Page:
In the era of the All-Volunteer Force, the military has so far largely been able to maintain relatively high standards for who will be accepted while still recruiting enough personnel to meet manpower needs, though troubling signs indicate this may not remain true moving forward. Servicemembers enter the military with both risk and protective factors for how they will fare both during and after their military service. While serving – which the majority do for only a few years – they may experience a variety of exposures while also benefitting from a variety of support structures, formal and informal. After transitioning back into civilian life, a process many find challenging, veterans are often eligible for an array of benefits from the public, private, and nonprofit sectors. Despite the outpouring of support shown to military personnel, veterans, and their families, however, many express concern about a growing civil-military divide in which society at large does not understand their experiences. This may, in turn, affect the propensity for the next generation to serve. Throughout these time frames, there are issues that the federal government can directly affect, while others are beyond the scope of government intervention. Crucially, there is a complex interplay of pre-service, in-service, and post-service experiences that should be considered.
The CNAS Military, Veterans, and Society program therefore addresses issues facing America’s service members, veterans, and military families throughout this life cycle. Emphasis areas include the future of the All-Volunteer Force, trends within the veteran community, and civil-military relations. The program produces high-impact research that informs and inspires strategic action; convenes stakeholders and hosts top-quality public and private events to shape the national conversation; and engages policymakers, industry leaders, Congress, scholars, the media, and the public about challenges and opportunities for veterans and the military community.
Learn more about the CNAS Military, Veterans and Society Program's new "Supporting the Military Community" commentary series.
CNAS has published reports and commentaries in previous years including comprehensive looks at the future of the all-volunteer force and the propensity of youth from military families to serve, examinations of the role of ROTC, assessments of military suicide, and updates on the status of incorporating women into combat arms.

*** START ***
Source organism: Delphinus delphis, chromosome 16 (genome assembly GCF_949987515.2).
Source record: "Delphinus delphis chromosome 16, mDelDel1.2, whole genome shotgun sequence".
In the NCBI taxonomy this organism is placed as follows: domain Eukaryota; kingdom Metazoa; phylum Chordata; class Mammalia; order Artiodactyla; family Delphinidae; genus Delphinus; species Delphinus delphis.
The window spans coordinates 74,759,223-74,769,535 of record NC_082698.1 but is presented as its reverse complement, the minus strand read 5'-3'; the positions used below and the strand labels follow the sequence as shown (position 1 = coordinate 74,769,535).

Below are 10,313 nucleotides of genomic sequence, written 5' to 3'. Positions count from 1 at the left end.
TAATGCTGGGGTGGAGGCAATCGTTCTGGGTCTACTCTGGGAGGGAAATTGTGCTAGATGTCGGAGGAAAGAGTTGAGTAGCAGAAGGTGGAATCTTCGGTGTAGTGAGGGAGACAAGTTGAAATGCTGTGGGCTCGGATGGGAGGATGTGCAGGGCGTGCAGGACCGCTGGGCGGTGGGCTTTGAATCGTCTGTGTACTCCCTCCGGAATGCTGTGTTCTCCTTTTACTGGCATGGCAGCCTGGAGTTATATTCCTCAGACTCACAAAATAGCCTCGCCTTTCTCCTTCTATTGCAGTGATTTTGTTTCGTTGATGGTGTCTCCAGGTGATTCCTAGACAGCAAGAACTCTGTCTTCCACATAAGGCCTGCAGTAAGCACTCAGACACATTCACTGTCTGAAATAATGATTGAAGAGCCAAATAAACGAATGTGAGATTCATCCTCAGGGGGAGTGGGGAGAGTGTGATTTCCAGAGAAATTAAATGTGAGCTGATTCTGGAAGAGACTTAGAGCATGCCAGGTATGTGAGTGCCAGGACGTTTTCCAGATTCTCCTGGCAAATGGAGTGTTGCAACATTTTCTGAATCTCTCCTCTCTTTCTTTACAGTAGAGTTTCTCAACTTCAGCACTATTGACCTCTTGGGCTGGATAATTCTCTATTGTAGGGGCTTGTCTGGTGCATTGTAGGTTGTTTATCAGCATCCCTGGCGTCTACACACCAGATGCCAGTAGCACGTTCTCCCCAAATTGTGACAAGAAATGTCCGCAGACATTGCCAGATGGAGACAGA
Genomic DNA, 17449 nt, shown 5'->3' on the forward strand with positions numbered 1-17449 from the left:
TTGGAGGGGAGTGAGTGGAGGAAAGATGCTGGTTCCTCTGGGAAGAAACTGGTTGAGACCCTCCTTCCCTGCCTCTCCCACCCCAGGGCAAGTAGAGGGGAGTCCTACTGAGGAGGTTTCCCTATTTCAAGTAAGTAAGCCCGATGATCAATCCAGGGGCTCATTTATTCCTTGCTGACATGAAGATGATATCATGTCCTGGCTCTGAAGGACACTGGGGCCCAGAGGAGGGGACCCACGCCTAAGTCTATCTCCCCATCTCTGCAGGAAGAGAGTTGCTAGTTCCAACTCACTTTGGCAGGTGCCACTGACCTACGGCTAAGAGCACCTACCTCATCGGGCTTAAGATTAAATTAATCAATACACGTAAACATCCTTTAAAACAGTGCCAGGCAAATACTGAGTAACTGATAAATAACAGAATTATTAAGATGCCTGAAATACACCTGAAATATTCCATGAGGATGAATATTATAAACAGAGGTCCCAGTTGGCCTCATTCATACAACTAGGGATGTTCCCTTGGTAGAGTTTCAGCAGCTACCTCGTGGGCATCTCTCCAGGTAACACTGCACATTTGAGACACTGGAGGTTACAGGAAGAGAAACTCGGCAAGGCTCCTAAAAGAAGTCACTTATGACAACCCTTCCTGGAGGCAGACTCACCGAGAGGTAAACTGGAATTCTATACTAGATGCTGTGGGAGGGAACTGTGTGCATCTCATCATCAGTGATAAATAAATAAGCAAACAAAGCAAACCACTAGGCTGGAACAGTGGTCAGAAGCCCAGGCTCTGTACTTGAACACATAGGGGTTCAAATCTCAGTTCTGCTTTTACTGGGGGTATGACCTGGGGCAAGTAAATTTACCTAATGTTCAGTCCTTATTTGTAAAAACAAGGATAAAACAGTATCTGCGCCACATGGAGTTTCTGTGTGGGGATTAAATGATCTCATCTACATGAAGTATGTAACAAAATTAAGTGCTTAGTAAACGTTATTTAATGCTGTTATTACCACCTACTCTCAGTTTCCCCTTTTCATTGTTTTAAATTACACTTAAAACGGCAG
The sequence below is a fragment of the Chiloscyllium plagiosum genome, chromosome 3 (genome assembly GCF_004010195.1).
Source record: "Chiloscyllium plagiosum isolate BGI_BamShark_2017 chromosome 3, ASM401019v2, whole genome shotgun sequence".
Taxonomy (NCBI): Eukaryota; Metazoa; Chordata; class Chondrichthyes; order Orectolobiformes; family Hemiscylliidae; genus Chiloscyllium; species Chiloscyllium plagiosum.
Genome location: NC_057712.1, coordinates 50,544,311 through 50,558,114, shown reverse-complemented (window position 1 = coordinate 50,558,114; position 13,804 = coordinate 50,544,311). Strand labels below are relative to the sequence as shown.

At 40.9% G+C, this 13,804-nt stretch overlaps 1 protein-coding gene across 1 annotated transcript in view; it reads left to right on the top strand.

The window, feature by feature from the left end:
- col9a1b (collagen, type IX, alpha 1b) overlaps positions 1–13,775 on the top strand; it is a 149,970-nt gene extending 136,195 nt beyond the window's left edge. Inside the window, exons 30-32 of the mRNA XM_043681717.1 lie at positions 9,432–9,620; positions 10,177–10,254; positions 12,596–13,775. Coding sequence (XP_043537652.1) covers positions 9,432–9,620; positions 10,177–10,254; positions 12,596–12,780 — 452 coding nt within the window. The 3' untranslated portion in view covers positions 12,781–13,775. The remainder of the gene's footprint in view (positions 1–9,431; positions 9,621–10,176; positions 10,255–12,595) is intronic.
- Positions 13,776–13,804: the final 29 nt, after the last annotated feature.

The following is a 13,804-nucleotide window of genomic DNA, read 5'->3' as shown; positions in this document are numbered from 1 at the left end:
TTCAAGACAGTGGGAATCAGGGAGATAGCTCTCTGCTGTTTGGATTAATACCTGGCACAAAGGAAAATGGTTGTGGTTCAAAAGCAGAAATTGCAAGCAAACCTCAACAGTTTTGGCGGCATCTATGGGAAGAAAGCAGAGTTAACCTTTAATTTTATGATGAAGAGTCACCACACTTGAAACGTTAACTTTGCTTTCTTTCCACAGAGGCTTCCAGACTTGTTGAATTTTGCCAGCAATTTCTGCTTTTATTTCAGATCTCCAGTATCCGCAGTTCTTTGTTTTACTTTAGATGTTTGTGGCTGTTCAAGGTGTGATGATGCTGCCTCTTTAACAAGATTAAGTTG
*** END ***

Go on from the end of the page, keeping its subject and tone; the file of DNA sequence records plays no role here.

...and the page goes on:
Moving forward, MVS is particularly interested in researching how the military can increase propensity to serve, enhance recruiting, improve retention, and optimize support to servicemembers and their families in a changing landscape, with an emphasis on traditionally under-targeted populations.
CNAS has led the way in producing cutting-edge research on challenges facing veterans, including a series of local, state, and regional veteran needs assessments, reports on veteran employment, and analyses of the federal, philanthropic and collaborative “sea of goodwill” that exists to support veterans.
To expand on this solid foundation, MVS will also assess city and state level support for veterans, delve more deeply into disparate needs minority veterans may experience, and explore cutting edge opportunities for enhancing veterans overall economic outcomes.
CNAS has hosted a number of events on the civ-mil divide and published reports on topics including the effects of that divide on veteran employment.
Looking ahead, MVS plans to continue delving into the civ-mil divide and the role the humanities may play in bridging that divide. In addition, MVS is interested in researching the extent to which domestic policy decisions that affect many segments of US society may be becoming national security threats by shrinking the pool of eligible recruits from which the force of the future will be drawn.
CommentaryPerceptions of the Military Community
Sharpening America’s strategic edge and sustaining the U.S. military advantage is about more than technology and budgets. Crucially, it is also about people: the soldiers, sai...
By Kayla M. Williams
ReportsFrom Sea to Shining Sea
In a new online tool, Carole House, Emma Moore, Brent Peabody, and Kayla Williams catalogue benefits for the veteran community offered by each state so that stakeholders can e...
By Carole House, Emma Moore, Brent Peabody & Kayla M. Williams
ReportsPeriodic Occupational and Environmental Monitoring Summary
Introduction and Executive Summary Congress and the media have paid substantial attention to the potential health risks of service members’ exposure to open air burn pits whi...
By Kayla M. Williams & James Fahy